fitness

Women's Health
1:59 pm
Thu March 20, 2014

Exercise Cuts Breast Cancer Risk For All Women Everywhere

Researchers found that the more active a woman is, the better her odds of avoiding breast cancer.
Pavel Golovkin AP

Originally published on Thu March 20, 2014 5:22 pm

This could be the simplest bit of health advice ever: Exercise reduces women's risk of breast cancer, no matter what kind of exercise they do, how old they are, how much they weigh, or when they get started.

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Teen Health
3:27 am
Mon February 3, 2014

Most Teens Aren't Active Enough, And It's Not Always Their Fault

The CDC would be happy with these guys, who were playing in Birmingham, Ala., in July 2013. Teenage boys say basketball is their favorite activity.
Mark Almond AL.COM /Landov

Originally published on Mon February 3, 2014 7:43 am

Sure, you think, my kid's on a football team. That takes care of his exercise needs, right? Probably not.

"There are these bursts of activity," says Jim Sallis, a professor of family and preventive medicine at the University of California, San Diego. "But if you think about it, one hour of playing football out on the field means that the vast majority of that time is spent standing around waiting for the next play."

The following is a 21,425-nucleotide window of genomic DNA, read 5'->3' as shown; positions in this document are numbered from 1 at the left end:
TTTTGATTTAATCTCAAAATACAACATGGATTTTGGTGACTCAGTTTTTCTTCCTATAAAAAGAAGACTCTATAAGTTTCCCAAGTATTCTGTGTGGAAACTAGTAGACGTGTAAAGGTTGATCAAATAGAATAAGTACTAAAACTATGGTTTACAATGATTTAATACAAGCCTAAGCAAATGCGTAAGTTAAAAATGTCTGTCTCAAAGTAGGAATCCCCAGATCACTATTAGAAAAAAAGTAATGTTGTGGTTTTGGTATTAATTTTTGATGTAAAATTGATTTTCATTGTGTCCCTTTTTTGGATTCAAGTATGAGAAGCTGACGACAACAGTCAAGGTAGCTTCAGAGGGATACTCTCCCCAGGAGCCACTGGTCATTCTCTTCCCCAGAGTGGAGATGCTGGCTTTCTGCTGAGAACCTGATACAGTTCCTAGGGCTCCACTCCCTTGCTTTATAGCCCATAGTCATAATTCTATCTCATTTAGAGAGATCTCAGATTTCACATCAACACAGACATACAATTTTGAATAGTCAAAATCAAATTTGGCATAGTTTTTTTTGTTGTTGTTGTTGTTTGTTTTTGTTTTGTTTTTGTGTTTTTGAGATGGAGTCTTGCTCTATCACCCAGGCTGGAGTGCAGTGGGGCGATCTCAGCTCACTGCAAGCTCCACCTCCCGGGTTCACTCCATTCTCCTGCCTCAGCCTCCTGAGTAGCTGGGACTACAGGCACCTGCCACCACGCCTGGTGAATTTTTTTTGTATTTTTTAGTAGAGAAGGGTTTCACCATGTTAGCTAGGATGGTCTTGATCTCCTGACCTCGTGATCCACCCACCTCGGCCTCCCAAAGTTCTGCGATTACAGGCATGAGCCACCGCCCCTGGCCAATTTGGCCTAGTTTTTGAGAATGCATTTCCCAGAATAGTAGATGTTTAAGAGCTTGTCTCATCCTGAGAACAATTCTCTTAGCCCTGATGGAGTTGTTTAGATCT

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Polar Vortex
4:36 pm
Wed January 22, 2014

How A Little Chill In The Air Could Help You Lose Weight

Researchers say that setting your thermostat a little lower can help you burn more calories.
iStockphoto

Originally published on Fri January 24, 2014 8:11 am

When it comes to tackling obesity, eating right and staying active are usually the way to go. But a research team in the Netherlands says there's an environmental factor that might help and that is often overlooked: the cold.

We're not talking bone-chilling temperatures that'll make you shiver endlessly, but a milder cold between 62 and 77 degrees.

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Stereotypes
1:55 pm
Tue January 21, 2014

New Study Suggests Exposure to Weight Stigma is Unhealthy

Credit Alliance/iStock / Thinkstock

Exposure to weight stigma actually causes physiological stress in women, according to a new Yale University study published in Psychosomatic Medicine.

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Obesity
3:37 am
Fri January 17, 2014

Cash Or Credit? How Kids Pay For School Lunch Matters For Health

Lunch at the West Salem School District in Wisconsin.
Michelle Kloser for NPR

Originally published on Fri January 17, 2014 1:39 pm

American kids have a problem with obesity, according to the most recent studies. In fact, the closest thing we have to good news about childhood obesity is that kids are not gaining weight as rapidly as they were some years ago.

Researchers may have identified one surprising new factor in why kids are overeating.